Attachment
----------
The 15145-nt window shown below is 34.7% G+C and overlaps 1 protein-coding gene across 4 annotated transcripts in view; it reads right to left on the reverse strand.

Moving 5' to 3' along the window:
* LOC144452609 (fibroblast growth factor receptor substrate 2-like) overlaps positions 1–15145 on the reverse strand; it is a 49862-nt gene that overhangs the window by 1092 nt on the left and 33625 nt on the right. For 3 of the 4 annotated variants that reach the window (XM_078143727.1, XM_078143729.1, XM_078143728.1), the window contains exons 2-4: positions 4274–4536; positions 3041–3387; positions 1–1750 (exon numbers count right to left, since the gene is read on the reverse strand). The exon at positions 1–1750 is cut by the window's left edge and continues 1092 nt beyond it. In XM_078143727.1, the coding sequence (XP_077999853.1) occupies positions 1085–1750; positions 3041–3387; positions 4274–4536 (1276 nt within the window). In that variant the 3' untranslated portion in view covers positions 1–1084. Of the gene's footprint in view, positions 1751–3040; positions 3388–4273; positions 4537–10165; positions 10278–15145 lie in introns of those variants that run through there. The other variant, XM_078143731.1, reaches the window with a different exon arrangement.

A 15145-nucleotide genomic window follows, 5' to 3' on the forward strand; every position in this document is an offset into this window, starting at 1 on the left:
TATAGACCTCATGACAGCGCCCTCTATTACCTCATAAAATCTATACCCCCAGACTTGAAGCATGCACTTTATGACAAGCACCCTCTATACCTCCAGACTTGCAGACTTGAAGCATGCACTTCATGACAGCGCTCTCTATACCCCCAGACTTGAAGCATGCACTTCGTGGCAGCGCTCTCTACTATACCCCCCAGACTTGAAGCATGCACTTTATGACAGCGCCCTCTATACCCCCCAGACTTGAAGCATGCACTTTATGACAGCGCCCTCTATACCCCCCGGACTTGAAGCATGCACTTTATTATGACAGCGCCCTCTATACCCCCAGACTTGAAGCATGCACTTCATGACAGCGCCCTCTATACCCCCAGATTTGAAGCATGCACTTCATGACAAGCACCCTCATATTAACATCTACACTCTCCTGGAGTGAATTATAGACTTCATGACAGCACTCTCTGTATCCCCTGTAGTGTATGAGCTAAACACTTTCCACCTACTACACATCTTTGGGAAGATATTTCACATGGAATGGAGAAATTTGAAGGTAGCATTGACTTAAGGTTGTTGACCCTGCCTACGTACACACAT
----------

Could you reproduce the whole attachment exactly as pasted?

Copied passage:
The 15145-nt window shown below is 34.7% G+C and overlaps 1 protein-coding gene across 4 annotated transcripts in view; it reads right to left on the reverse strand.

Moving 5' to 3' along the window:
* LOC144452609 (fibroblast growth factor receptor substrate 2-like) overlaps positions 1–15145 on the reverse strand; it is a 49862-nt gene that overhangs the window by 1092 nt on the left and 33625 nt on the right. For 3 of the 4 annotated variants that reach the window (XM_078143727.1, XM_078143729.1, XM_078143728.1), the window contains exons 2-4: positions 4274–4536; positions 3041–3387; positions 1–1750 (exon numbers count right to left, since the gene is read on the reverse strand). The exon at positions 1–1750 is cut by the window's left edge and continues 1092 nt beyond it. In XM_078143727.1, the coding sequence (XP_077999853.1) occupies positions 1085–1750; positions 3041–3387; positions 4274–4536 (1276 nt within the window). In that variant the 3' untranslated portion in view covers positions 1–1084. Of the gene's footprint in view, positions 1751–3040; positions 3388–4273; positions 4537–10165; positions 10278–15145 lie in introns of those variants that run through there. The other variant, XM_078143731.1, reaches the window with a different exon arrangement.

A 15145-nucleotide genomic window follows, 5' to 3' on the forward strand; every position in this document is an offset into this window, starting at 1 on the left:
TATAGACCTCATGACAGCGCCCTCTATTACCTCATAAAATCTATACCCCCAGACTTGAAGCATGCACTTTATGACAAGCACCCTCTATACCTCCAGACTTGCAGACTTGAAGCATGCACTTCATGACAGCGCTCTCTATACCCCCAGACTTGAAGCATGCACTTCGTGGCAGCGCTCTCTACTATACCCCCCAGACTTGAAGCATGCACTTTATGACAGCGCCCTCTATACCCCCCAGACTTGAAGCATGCACTTTATGACAGCGCCCTCTATACCCCCCGGACTTGAAGCATGCACTTTATTATGACAGCGCCCTCTATACCCCCAGACTTGAAGCATGCACTTCATGACAGCGCCCTCTATACCCCCAGATTTGAAGCATGCACTTCATGACAAGCACCCTCATATTAACATCTACACTCTCCTGGAGTGAATTATAGACTTCATGACAGCACTCTCTGTATCCCCTGTAGTGTATGAGCTAAACACTTTCCACCTACTACACATCTTTGGGAAGATATTTCACATGGAATGGAGAAATTTGAAGGTAGCATTGACTTAAGGTTGTTGACCCTGCCTACGTACACACAT